Here's a video clip that explains the shutdown better than I can.

Mass Shooting at a California Bowling Alley

Three men were killed and four more were injured at a bowling alley near Torrance, CA, which also happened to function as a gaming complex. It all started when a fight broke out between two large groups of people that were at the bowling alley that night. This fight got so large that it wound up blocking the entrance to the bowling alley. Fifteen shots were fired that night. As a result, the state of California worked to pass stricter gun laws all throughout 2019.

The Flu

The 2018-2019 was the longest flu season in ten years, according to the CDC. There were multiple waves of the flu virus. The first one was the H1N1 virus, better known as the swine flu, which was a major cause for fear in 2009 because of how different it was from previous flu viruses, as well as the little natural immunity people had at the time against this particular virus. The second one was the H3N2 virus, which was the main strain of the flu during the 2017-2018 flu season – you know, the one in which the vaccine was only 38% effective. H3N2 is also known as the hospitalizer, in part because it mutates so quickly that those who make the vaccines have a hard time catching up with it. Doctors do say that one thing is very clear: get vaccinated. This cannot be emphasized enough, and I don’t wanna hear about parents who don’t wanna get their kids vaccinated because they think the vaccine will give their kids autism, because to me, that’s just saying you’d rather have a dead kid than an autistic one.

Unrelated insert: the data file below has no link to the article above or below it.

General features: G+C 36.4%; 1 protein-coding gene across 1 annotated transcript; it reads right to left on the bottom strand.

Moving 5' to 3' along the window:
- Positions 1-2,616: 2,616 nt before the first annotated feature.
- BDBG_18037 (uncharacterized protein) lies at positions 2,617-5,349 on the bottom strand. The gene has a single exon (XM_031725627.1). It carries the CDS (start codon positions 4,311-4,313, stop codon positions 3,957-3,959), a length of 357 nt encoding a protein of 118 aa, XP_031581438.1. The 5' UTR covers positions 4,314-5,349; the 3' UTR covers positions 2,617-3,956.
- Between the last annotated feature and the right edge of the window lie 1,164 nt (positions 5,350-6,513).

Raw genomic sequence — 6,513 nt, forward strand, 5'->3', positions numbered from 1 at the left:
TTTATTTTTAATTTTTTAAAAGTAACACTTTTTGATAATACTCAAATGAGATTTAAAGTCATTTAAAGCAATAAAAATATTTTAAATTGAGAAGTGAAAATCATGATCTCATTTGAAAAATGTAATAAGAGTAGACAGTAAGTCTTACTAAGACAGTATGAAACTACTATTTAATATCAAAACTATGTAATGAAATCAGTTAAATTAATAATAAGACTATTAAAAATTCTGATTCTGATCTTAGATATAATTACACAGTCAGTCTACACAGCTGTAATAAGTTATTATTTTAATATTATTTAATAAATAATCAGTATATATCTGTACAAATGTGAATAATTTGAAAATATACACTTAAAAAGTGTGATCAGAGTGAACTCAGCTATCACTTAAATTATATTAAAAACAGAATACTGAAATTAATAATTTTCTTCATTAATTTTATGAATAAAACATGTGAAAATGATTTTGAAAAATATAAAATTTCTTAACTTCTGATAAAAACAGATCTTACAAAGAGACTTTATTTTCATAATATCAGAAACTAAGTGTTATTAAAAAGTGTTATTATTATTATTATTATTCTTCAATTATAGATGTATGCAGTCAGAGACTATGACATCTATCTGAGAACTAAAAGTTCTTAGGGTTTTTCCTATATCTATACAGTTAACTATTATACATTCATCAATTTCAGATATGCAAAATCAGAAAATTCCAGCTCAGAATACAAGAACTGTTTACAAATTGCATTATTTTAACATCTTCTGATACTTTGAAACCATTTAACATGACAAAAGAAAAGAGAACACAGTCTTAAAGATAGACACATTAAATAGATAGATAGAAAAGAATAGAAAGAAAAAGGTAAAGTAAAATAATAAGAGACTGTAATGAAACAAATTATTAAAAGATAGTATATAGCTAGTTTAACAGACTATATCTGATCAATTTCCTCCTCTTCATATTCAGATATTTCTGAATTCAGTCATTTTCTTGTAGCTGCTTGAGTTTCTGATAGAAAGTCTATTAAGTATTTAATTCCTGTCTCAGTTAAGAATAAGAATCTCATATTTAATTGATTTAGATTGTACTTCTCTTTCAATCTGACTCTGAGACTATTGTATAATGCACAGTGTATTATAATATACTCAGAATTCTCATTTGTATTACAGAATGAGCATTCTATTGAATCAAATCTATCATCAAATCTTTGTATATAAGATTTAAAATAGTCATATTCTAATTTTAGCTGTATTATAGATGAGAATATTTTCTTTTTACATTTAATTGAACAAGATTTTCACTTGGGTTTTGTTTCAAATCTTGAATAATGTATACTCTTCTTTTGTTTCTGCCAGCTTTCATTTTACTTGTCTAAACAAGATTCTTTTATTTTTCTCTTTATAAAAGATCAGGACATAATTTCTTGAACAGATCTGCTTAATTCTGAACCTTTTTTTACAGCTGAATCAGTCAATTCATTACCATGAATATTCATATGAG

Algerian Presidential Election

Algeria is an Islamic country in northwestern Africa, located on the coast of the Mediterranean Sea. Its citizens took part in a nationwide presidential election – sort of. The former Algerian President – a deposed man named Abdelaziz Bouteflika – served as their leader since 1999 until he resigned in 2019 due to mass protests across the nation. During his presidency, Bouteflika, who was only Algeria’s seventh (7th) President (Algeria gained its independence from France in 1962.), he took over his predecessor’s project following the end of the Algerian Civil War, and ended an emergency rule in February of 2011, which was caused by regional unrest. Bouteflika’s opponent, former prime minister Abdelmadjid Tebboune, won with 58% of the vote – 58% out of the 40% of the Algerian citizens that actually voted, which was somehow still enough of the population that state TV declared the validity of the election results. This election was widely boycotted because this election saw Bouteflika and the ruling party go up against Tebboune and the military. Many people did not like this, and voiced their opposition by not just boycotting the election and not voting, but also by protesting in the large Algerian city of Algiers, and calling for the dismantling of Algeria’s political establishment.